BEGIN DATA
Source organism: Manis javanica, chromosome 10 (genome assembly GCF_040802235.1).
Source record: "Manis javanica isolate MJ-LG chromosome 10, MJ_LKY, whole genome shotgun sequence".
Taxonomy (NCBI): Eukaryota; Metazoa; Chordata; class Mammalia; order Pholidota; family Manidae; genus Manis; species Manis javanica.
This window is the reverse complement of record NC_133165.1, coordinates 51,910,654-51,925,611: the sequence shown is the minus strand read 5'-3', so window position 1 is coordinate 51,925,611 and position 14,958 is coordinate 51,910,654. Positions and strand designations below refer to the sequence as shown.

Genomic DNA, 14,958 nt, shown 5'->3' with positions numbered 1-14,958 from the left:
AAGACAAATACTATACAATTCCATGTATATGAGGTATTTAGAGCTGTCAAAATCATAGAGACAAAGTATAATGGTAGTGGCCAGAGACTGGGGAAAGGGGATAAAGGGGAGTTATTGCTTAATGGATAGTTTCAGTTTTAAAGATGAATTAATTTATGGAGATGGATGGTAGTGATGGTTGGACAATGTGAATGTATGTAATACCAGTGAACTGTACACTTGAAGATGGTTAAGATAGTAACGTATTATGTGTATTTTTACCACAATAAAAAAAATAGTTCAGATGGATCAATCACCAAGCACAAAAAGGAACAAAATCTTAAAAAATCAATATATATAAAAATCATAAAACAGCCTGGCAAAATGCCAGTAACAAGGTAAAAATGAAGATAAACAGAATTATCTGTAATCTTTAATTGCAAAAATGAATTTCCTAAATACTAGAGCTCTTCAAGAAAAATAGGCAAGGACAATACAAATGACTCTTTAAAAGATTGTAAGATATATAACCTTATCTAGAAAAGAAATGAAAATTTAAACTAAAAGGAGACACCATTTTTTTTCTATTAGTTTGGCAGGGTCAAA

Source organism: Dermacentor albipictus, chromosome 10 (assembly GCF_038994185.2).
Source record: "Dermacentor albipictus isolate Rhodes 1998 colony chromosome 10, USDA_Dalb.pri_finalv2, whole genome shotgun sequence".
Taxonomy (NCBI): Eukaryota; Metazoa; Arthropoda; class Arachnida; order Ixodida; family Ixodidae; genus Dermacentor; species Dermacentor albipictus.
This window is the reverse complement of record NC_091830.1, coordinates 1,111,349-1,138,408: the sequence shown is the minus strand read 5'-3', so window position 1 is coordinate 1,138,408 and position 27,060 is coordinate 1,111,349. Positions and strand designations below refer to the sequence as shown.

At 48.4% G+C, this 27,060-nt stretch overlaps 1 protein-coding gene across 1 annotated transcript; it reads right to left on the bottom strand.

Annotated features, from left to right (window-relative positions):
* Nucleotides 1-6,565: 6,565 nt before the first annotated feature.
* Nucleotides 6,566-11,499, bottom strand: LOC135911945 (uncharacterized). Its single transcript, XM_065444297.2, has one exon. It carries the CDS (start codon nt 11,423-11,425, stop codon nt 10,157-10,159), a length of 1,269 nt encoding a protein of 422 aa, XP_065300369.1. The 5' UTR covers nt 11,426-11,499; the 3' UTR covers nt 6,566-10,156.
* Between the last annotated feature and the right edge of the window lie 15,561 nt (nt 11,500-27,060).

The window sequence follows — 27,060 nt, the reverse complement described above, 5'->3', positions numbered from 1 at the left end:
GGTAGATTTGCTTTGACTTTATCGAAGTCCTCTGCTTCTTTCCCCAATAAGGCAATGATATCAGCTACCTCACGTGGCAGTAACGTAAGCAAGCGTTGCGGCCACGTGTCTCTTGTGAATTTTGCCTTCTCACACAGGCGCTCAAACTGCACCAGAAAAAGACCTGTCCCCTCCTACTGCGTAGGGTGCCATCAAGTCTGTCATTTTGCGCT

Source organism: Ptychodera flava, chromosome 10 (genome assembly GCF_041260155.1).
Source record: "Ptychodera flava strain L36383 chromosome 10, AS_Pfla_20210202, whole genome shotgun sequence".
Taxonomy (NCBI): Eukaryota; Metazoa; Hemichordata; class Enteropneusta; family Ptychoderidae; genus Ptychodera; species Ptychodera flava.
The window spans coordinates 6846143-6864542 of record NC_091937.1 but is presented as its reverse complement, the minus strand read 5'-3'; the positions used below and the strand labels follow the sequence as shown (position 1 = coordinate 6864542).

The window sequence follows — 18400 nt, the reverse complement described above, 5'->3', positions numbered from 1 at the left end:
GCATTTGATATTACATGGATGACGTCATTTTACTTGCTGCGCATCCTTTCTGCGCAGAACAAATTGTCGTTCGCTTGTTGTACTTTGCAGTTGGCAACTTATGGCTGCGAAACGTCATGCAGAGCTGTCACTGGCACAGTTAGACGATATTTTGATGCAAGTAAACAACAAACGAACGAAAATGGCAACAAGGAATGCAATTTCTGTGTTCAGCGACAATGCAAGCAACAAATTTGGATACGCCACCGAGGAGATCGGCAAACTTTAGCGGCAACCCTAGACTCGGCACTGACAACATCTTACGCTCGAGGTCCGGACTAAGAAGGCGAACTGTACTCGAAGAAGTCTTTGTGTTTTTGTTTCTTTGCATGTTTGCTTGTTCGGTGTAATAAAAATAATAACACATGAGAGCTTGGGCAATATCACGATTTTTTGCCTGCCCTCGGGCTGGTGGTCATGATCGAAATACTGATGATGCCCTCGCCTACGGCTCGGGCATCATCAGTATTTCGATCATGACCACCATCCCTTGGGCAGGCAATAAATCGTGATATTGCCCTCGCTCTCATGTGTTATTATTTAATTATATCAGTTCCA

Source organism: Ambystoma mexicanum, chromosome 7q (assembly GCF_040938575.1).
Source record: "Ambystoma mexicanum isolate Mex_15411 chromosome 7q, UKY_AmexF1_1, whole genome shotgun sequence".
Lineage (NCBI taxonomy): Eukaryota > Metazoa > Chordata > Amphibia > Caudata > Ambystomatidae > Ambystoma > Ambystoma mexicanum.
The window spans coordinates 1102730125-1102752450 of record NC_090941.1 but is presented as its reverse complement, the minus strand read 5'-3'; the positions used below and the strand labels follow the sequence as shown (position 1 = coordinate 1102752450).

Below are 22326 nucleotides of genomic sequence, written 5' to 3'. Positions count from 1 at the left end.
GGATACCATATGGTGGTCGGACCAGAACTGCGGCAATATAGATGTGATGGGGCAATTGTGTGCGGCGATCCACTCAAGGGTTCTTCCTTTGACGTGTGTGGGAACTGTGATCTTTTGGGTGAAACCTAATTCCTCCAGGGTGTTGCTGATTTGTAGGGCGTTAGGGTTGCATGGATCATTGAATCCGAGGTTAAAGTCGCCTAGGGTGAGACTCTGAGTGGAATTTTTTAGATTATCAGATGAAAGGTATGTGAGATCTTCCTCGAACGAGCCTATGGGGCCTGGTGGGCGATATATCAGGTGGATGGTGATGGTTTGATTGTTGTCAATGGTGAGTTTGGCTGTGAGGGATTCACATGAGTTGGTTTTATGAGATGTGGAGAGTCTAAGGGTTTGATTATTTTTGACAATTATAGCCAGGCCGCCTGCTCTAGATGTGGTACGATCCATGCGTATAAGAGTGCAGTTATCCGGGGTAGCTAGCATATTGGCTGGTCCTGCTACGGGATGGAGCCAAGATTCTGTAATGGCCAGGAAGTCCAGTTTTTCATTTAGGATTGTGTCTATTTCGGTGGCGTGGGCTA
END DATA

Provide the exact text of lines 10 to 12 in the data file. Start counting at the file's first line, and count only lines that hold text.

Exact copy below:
This window is the reverse complement of record NC_091830.1, coordinates 1,111,349-1,138,408: the sequence shown is the minus strand read 5'-3', so window position 1 is coordinate 1,138,408 and position 27,060 is coordinate 1,111,349. Positions and strand designations below refer to the sequence as shown.

At 48.4% G+C, this 27,060-nt stretch overlaps 1 protein-coding gene across 1 annotated transcript; it reads right to left on the bottom strand.

Annotated features, from left to right (window-relative positions):